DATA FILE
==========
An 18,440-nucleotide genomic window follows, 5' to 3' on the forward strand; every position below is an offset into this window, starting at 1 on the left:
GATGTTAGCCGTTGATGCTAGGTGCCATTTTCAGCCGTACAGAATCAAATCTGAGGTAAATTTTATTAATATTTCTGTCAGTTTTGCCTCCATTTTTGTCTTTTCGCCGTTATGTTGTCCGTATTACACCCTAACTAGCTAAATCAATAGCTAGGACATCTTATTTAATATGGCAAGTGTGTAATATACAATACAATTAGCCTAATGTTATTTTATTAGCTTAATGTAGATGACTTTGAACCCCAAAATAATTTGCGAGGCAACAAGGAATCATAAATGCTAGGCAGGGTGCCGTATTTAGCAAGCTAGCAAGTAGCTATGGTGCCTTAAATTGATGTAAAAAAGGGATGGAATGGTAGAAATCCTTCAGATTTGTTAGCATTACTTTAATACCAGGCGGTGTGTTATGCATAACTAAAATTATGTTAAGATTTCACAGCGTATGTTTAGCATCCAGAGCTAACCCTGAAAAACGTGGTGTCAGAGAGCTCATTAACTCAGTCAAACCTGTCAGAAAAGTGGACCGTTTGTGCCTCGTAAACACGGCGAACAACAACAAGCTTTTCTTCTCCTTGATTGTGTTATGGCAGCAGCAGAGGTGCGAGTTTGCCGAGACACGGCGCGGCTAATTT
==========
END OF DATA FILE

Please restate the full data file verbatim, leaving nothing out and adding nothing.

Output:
An 18,440-nucleotide genomic window follows, 5' to 3' on the forward strand; every position below is an offset into this window, starting at 1 on the left:
GATGTTAGCCGTTGATGCTAGGTGCCATTTTCAGCCGTACAGAATCAAATCTGAGGTAAATTTTATTAATATTTCTGTCAGTTTTGCCTCCATTTTTGTCTTTTCGCCGTTATGTTGTCCGTATTACACCCTAACTAGCTAAATCAATAGCTAGGACATCTTATTTAATATGGCAAGTGTGTAATATACAATACAATTAGCCTAATGTTATTTTATTAGCTTAATGTAGATGACTTTGAACCCCAAAATAATTTGCGAGGCAACAAGGAATCATAAATGCTAGGCAGGGTGCCGTATTTAGCAAGCTAGCAAGTAGCTATGGTGCCTTAAATTGATGTAAAAAAGGGATGGAATGGTAGAAATCCTTCAGATTTGTTAGCATTACTTTAATACCAGGCGGTGTGTTATGCATAACTAAAATTATGTTAAGATTTCACAGCGTATGTTTAGCATCCAGAGCTAACCCTGAAAAACGTGGTGTCAGAGAGCTCATTAACTCAGTCAAACCTGTCAGAAAAGTGGACCGTTTGTGCCTCGTAAACACGGCGAACAACAACAAGCTTTTCTTCTCCTTGATTGTGTTATGGCAGCAGCAGAGGTGCGAGTTTGCCGAGACACGGCGCGGCTAATTT